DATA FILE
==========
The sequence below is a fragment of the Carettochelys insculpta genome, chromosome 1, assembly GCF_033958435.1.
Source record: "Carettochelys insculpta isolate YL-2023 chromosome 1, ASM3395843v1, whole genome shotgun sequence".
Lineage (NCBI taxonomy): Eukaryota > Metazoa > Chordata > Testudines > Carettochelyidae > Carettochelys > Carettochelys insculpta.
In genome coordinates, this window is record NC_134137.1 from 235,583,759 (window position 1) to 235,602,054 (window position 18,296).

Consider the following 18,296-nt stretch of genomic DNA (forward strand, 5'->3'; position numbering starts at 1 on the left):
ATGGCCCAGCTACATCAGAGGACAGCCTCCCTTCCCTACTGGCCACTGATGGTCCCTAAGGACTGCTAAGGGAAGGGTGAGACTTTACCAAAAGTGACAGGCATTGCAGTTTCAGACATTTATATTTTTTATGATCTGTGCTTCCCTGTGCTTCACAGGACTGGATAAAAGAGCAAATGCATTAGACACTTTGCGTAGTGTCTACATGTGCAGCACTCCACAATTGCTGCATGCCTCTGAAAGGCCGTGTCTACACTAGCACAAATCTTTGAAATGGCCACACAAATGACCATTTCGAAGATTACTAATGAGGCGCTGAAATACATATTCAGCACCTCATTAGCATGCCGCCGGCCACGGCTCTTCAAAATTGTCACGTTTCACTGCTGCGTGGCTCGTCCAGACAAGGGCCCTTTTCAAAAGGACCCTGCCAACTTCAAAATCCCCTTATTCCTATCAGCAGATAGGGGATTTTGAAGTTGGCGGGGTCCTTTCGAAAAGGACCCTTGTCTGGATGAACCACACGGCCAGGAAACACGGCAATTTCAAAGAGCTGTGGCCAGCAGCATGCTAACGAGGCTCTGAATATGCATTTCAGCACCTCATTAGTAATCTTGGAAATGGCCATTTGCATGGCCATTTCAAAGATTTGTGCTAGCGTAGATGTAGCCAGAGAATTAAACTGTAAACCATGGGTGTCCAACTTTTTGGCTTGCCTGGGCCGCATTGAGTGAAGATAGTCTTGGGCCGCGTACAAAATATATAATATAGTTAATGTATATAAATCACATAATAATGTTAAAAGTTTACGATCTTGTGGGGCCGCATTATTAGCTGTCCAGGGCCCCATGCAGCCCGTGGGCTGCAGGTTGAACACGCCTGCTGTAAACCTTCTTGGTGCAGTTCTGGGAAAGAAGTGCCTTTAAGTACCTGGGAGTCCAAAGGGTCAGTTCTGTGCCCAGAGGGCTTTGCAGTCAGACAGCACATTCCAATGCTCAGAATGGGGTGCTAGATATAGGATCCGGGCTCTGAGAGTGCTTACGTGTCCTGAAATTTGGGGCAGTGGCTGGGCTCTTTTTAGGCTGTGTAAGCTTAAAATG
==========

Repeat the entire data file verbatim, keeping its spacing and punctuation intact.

The sequence below is a fragment of the Carettochelys insculpta genome, chromosome 1, assembly GCF_033958435.1.
Source record: "Carettochelys insculpta isolate YL-2023 chromosome 1, ASM3395843v1, whole genome shotgun sequence".
Lineage (NCBI taxonomy): Eukaryota > Metazoa > Chordata > Testudines > Carettochelyidae > Carettochelys > Carettochelys insculpta.
In genome coordinates, this window is record NC_134137.1 from 235,583,759 (window position 1) to 235,602,054 (window position 18,296).

Consider the following 18,296-nt stretch of genomic DNA (forward strand, 5'->3'; position numbering starts at 1 on the left):
ATGGCCCAGCTACATCAGAGGACAGCCTCCCTTCCCTACTGGCCACTGATGGTCCCTAAGGACTGCTAAGGGAAGGGTGAGACTTTACCAAAAGTGACAGGCATTGCAGTTTCAGACATTTATATTTTTTATGATCTGTGCTTCCCTGTGCTTCACAGGACTGGATAAAAGAGCAAATGCATTAGACACTTTGCGTAGTGTCTACATGTGCAGCACTCCACAATTGCTGCATGCCTCTGAAAGGCCGTGTCTACACTAGCACAAATCTTTGAAATGGCCACACAAATGACCATTTCGAAGATTACTAATGAGGCGCTGAAATACATATTCAGCACCTCATTAGCATGCCGCCGGCCACGGCTCTTCAAAATTGTCACGTTTCACTGCTGCGTGGCTCGTCCAGACAAGGGCCCTTTTCAAAAGGACCCTGCCAACTTCAAAATCCCCTTATTCCTATCAGCAGATAGGGGATTTTGAAGTTGGCGGGGTCCTTTCGAAAAGGACCCTTGTCTGGATGAACCACACGGCCAGGAAACACGGCAATTTCAAAGAGCTGTGGCCAGCAGCATGCTAACGAGGCTCTGAATATGCATTTCAGCACCTCATTAGTAATCTTGGAAATGGCCATTTGCATGGCCATTTCAAAGATTTGTGCTAGCGTAGATGTAGCCAGAGAATTAAACTGTAAACCATGGGTGTCCAACTTTTTGGCTTGCCTGGGCCGCATTGAGTGAAGATAGTCTTGGGCCGCGTACAAAATATATAATATAGTTAATGTATATAAATCACATAATAATGTTAAAAGTTTACGATCTTGTGGGGCCGCATTATTAGCTGTCCAGGGCCCCATGCAGCCCGTGGGCTGCAGGTTGAACACGCCTGCTGTAAACCTTCTTGGTGCAGTTCTGGGAAAGAAGTGCCTTTAAGTACCTGGGAGTCCAAAGGGTCAGTTCTGTGCCCAGAGGGCTTTGCAGTCAGACAGCACATTCCAATGCTCAGAATGGGGTGCTAGATATAGGATCCGGGCTCTGAGAGTGCTTACGTGTCCTGAAATTTGGGGCAGTGGCTGGGCTCTTTTTAGGCTGTGTAAGCTTAAAATG